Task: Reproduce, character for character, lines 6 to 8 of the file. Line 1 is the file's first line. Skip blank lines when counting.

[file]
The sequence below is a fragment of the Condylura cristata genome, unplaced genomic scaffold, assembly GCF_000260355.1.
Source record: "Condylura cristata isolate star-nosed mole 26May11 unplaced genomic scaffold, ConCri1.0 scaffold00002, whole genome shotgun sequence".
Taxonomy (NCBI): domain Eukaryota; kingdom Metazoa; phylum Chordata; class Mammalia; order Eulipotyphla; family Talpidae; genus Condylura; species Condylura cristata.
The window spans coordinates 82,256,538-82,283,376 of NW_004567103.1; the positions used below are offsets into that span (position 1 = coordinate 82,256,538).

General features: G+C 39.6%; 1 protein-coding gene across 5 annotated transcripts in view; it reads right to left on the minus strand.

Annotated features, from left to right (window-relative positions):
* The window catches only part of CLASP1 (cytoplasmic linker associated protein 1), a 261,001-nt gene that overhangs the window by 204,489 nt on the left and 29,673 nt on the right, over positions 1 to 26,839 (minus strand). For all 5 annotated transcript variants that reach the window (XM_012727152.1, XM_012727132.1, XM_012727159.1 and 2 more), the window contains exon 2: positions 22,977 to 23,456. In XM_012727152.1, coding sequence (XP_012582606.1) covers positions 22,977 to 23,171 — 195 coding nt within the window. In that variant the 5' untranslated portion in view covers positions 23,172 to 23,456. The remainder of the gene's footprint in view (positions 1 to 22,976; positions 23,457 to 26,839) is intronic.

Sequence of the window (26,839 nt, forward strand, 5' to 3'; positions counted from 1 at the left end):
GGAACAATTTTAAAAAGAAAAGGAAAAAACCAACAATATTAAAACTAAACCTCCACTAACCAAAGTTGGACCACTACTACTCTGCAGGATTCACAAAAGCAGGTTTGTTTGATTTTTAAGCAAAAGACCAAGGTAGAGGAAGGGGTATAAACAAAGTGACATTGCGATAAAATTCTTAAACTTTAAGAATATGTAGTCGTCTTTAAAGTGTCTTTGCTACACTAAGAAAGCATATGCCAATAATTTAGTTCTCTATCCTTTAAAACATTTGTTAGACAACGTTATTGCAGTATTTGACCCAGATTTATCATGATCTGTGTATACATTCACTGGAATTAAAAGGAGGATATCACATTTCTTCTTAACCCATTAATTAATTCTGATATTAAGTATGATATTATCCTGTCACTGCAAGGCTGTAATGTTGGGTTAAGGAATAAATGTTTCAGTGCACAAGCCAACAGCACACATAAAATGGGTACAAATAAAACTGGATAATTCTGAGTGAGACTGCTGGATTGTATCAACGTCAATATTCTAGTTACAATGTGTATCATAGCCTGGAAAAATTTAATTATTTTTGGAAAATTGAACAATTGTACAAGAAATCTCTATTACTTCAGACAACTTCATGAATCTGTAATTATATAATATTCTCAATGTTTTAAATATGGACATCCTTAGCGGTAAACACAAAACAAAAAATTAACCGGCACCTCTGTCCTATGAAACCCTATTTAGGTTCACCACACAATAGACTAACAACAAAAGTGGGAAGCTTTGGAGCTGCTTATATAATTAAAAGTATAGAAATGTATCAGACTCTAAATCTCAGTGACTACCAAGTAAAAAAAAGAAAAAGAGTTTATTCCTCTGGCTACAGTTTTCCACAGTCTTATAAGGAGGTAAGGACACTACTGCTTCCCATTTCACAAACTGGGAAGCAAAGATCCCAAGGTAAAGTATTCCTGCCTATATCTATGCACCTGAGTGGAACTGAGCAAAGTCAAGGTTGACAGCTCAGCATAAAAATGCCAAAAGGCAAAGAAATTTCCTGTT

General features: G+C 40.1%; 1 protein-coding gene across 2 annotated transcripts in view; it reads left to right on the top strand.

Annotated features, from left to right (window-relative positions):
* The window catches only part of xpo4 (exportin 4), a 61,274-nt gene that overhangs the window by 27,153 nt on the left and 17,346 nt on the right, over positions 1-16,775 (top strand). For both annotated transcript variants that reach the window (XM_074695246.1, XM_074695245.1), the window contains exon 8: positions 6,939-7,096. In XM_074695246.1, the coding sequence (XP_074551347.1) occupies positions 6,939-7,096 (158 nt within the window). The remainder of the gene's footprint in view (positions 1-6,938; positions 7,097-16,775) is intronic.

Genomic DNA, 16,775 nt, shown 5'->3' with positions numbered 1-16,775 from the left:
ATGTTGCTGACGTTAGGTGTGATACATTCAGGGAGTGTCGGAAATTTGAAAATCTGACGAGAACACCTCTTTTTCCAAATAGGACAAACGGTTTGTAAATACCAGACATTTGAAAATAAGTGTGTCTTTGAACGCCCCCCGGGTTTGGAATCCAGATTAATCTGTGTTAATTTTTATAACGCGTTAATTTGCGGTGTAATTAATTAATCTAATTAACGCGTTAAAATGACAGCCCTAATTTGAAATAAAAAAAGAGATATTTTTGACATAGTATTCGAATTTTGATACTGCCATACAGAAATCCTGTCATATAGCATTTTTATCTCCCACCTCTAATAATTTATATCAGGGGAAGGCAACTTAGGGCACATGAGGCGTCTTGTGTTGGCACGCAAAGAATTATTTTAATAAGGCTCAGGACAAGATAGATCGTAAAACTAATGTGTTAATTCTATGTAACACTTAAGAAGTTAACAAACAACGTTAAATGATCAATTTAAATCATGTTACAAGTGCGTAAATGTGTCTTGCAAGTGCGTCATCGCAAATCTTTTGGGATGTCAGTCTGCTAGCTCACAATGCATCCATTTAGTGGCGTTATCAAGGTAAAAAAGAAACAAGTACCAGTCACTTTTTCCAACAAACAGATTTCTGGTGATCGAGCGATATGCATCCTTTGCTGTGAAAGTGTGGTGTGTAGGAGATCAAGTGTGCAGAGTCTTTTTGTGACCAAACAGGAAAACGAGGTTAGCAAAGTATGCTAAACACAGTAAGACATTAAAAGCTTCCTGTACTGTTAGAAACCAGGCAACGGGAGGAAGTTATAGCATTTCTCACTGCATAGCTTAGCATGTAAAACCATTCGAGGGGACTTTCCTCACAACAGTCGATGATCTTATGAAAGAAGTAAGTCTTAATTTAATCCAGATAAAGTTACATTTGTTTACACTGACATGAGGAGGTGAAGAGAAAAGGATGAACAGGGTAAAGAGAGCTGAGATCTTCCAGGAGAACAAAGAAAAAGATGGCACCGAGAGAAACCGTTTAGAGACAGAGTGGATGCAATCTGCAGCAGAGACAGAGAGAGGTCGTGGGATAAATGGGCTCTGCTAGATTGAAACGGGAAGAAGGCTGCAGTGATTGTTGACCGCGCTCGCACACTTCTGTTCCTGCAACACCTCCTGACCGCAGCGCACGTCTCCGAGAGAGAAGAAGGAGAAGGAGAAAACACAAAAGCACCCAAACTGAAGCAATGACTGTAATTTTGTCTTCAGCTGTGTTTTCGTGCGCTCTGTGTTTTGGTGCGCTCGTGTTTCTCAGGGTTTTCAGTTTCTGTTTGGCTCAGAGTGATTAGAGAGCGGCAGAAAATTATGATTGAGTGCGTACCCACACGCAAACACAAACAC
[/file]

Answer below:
Annotated features, from left to right (window-relative positions):
* The window catches only part of CLASP1 (cytoplasmic linker associated protein 1), a 261,001-nt gene that overhangs the window by 204,489 nt on the left and 29,673 nt on the right, over positions 1 to 26,839 (minus strand). For all 5 annotated transcript variants that reach the window (XM_012727152.1, XM_012727132.1, XM_012727159.1 and 2 more), the window contains exon 2: positions 22,977 to 23,456. In XM_012727152.1, coding sequence (XP_012582606.1) covers positions 22,977 to 23,171 — 195 coding nt within the window. In that variant the 5' untranslated portion in view covers positions 23,172 to 23,456. The remainder of the gene's footprint in view (positions 1 to 22,976; positions 23,457 to 26,839) is intronic.

Sequence of the window (26,839 nt, forward strand, 5' to 3'; positions counted from 1 at the left end):